De Maio N, Shaw LP, Hubbard A, George S, Sanderson ND, Swann J, Wick R, AbuOun M, Stubberfield E, Hoosdally SJ, et al. Comparison of long-read sequencing technologies in the hybrid assembly of complex bacterial genomes. Microb Genom. 2019;5(9):1–12.
Goldstein S, Beka L, Graf J, Klassen JL. Evaluation of strategies for the assembly of diverse bacterial genomes using MinION long-read sequencing. BMC Genomics. 2019;20(1):1–23.
Greig DR, Dallman TJ, Hopkins KL, Jenkins C. MinION nanopore sequencing identifies the position and structure of bacterial antibiotic resistance determinants in a multidrug-resistant strain of enteroaggregative Escherichia coli. Microb Genom. 2018;4(10):1–5.
Salvà-Serra F, Jaén-Luchoro D, Jakobsson HE, Gonzales-Siles L, Karlsson R, Busquets A, Gomila M, Bennasar-Figueras A, Russell JE, Fazal MA et al: First complete genome sequences of Streptococcus pyogenes NCTC 8198T and CCUG 4207T, the type strain of the type species of the genus Streptococcus: 100% match in length and sequence identity between PacBio solo and Illumina plus Oxford Nanopore hybrid assemblies. bioRxiv 2020.
Wick RR, Judd LM, Gorrie CL, Holt KE. Completing bacterial genome assemblies with multiplex MinION sequencing. Microb Genom. 2017;3(10):1–7.
Rodríguez I, Thomas K, Van Essen A, Schink AK, Day M, Chattaway M, Wu G, Mevius D, Helmuth R, Guerra B. Chromosomal location of blaCTX-M genes in clinical isolates of Escherichia coli from Germany, the Netherlands and the UK. Int J Antimicrob Agents. 2014;43(6):553–7.
Coque TM, Novais A, Carattoli A, Poirel L, Pitout J, Peixe L, Baquero F, Cantón R, Nordmann P. Dissemination of clonally related Escherichia coli strains expressing extended-spectrum β-lactamase CTX-M-15. Emerg Infect Dis. 2008;14(2):195–200.
Carattoli A, Villa L, Pezzella C, Bordi E, Visca P. Expanding drug resistance through integron acquisition by IncFI plasmids of Salmonella enterica Typhimurium. Emerg Infect Dis. 2001;7(3):444–7.
Carattoli A, Bertini A, Villa L, Falbo V, Hopkins KL, Threlfall EJ. Identification of plasmids by PCR-based replicon typing. J Microbiol Methods. 2005;63(3):219–28.
García A, Navarro F, Miró E, Villa L, Mirelis B, Coll P, Carattoli A. Acquisition and diffusion of blaCTX-M-9 gene by R478-IncHI2 derivative plasmids. FEMS Microbiol Lett. 2007;271(1):71–7.
Villa L, García-Fernández A, Fortini D, Carattoli A. Replicon sequence typing of IncF plasmids carrying virulence and resistance determinants. J Antimicrob Chemother. 2010;65(12):2518–29.
Rubio-Cosials A, Schulz EC, Lambertsen L, Smyshlyaev G, Rojas-Cordova C, Forslund K, Karaca E, Bebel A, Bork P, Barabas O. Transposase-DNA complex structures reveal mechanisms for conjugative transposition of antibiotic resistance. Cell. 2018;173(1):208–20.
Kim JS, Kim J, Jeon S-E, Kim SJ, Kim N-O, Hong S, Kang Y-H, Han S, Chung GT. Complete nucleotide sequence of the IncI1 plasmid pSH4469 encoding CTX-M-15 extended-spectrum β-lactamase in a clinical isolate of Shigella sonnei from an outbreak in the Republic of Korea. Int J Antimicrob Agents. 2014;44(6):533–7.
Woodford N, Carattoli A, Karisik E, Underwood A, Ellington MJ, Livermore DM. Complete nucleotide sequences of plasmids pEK204, pEK499, and pEK516, encoding CTX-M enzymes in three major Escherichia coli lineages from the United Kingdom, all belonging to the international O25:H4-ST131 clone. Antimicrob Agents Chemother. 2009;53(10):4472–82.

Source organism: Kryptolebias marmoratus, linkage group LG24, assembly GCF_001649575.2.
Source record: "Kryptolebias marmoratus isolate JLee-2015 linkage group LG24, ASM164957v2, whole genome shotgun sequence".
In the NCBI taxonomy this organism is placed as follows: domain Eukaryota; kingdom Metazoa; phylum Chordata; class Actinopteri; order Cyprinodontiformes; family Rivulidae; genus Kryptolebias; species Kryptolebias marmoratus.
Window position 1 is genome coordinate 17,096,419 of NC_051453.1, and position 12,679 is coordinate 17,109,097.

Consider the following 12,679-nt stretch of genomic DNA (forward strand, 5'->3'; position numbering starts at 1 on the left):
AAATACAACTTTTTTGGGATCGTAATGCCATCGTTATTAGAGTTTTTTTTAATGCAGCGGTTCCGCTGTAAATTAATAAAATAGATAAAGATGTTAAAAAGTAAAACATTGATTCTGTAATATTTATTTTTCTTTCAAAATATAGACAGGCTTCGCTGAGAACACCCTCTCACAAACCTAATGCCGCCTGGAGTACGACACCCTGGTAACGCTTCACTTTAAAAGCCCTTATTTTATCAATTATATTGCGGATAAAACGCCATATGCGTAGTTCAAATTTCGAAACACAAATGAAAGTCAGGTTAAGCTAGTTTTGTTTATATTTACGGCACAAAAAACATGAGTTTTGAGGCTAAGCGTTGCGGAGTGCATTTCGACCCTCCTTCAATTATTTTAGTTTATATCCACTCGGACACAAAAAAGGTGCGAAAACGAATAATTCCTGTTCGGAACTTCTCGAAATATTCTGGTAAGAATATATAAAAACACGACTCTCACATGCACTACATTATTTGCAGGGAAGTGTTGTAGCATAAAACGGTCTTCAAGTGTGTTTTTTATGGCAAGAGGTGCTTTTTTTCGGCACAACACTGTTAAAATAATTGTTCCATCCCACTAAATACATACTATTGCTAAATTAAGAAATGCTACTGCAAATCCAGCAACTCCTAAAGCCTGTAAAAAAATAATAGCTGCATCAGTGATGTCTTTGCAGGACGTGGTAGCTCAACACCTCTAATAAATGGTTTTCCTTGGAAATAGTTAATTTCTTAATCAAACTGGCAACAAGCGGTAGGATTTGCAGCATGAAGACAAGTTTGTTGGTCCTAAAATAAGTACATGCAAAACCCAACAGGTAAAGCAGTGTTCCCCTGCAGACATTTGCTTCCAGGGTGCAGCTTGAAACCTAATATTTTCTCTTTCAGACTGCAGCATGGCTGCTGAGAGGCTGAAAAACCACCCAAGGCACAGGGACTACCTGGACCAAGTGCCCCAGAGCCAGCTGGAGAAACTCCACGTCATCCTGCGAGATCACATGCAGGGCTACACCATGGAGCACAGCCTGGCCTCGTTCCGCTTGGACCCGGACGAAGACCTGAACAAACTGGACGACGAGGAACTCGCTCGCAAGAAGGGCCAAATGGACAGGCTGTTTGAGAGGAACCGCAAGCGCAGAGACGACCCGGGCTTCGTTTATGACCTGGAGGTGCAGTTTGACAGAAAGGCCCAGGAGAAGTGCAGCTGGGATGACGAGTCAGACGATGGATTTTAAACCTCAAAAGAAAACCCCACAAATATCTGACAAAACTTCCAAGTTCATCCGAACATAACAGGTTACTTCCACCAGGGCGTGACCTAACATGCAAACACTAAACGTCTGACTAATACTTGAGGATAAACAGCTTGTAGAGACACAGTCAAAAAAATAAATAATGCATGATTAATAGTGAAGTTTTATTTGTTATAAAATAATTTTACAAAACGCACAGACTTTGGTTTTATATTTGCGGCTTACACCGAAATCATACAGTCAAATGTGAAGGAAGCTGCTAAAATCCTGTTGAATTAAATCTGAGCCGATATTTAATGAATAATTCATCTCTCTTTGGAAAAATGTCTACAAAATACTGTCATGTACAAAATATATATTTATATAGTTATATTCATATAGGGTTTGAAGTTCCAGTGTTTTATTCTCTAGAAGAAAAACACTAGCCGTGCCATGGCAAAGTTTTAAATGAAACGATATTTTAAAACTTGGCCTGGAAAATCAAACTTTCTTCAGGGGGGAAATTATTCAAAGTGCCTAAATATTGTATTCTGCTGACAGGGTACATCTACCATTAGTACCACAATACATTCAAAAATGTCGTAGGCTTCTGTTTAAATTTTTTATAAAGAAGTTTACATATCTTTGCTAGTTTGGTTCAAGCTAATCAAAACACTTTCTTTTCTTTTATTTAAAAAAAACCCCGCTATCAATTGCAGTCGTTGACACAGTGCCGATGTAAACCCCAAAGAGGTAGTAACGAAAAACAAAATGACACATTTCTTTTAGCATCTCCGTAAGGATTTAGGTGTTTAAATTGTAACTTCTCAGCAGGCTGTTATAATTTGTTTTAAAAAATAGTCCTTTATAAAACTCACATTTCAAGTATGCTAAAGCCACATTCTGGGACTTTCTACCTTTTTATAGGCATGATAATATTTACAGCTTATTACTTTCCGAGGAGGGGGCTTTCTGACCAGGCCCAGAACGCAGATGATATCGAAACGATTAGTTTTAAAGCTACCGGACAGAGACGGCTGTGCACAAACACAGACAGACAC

Naseer U, Haldorsen B, Tofteland S, Hegstad K, Scheutz F, Simonsen GS, Sundsfjord A, GROUP TNES: Molecular characterization of CTX-M-15-producing clinical isolates of Escherichia coli reveals the spread of multidrug-resistant ST131 (O25:H4) and ST964 (O102:H6) strains in Norway. APMIS 2009, 117(7):526–536.
Carattoli A. Resistance plasmid families in Enterobacteriaceae. Antimicrob Agents Chemother. 2009;53(6):2227–38.
Salvà-Serra F, Svensson-Stadler L, Busquets A, Jaén-Luchoro D, Karlsson R, R. B. Moore E, Gomila M: A protocol for extraction and purification of high-quality and quantity bacterial DNA applicable for genome sequencing: A modified version of the Marmur procedure. Protoc Exch 2018.
Bolger AM, Lohse M, Usadel B. Trimmomatic: a flexible trimmer for Illumina sequence data. Bioinformatics. 2014;30(15):2114–20.
Bankevich A, Nurk S, Antipov D, Gurevich AA, Dvorkin M, Kulikov AS, Lesin VM, Nikolenko SI, Pham S, Prjibelski AD. SPAdes: a new genome assembly algorithm and its applications to single-cell sequencing. J Comput Biol. 2012;19(5):455–77.
Andrews S. (2010). FastQC: a quality control tool for high throughput sequence data. Available online at: http://www.bioinformatics.babraham.ac.uk/projects/fastqc. Accessed 8 Sep 2018.
Koren S, Walenz BP, Berlin K, Miller JR, Bergman NH, Phillippy AM. Canu: scalable and accurate long-read assembly via adaptive k-mer weighting and repeat separation. Genome Res. 2017:1–36.
De Coster W, D’Hert S, Schultz DT, Cruts M, Van Broeckhoven C. NanoPack: visualizing and processing long-read sequencing data. Bioinformatics. 2018;34(15):2666–9.
Gurevich A, Tesler G, Vyahhi N, Saveliev V. QUAST: quality assessment tool for genome assemblies. Bioinformatics. 2013;29(8):1072–5.
Goris J, Konstantinidis KT, Klappenbach JA, Coenye T, Vandamme P, Tiedje JM. DNA–DNA hybridization values and their relationship to whole-genome sequence similarities. Int J Syst Evol Microbiol. 2007;57(1):81–91.
Richter M, Rosselló-Móra R, Glöckner FO, Peplies J. JSpeciesWS: a web server for prokaryotic species circumscription based on pairwise genome comparison. Bioinformatics. 2015;32(6):929–31.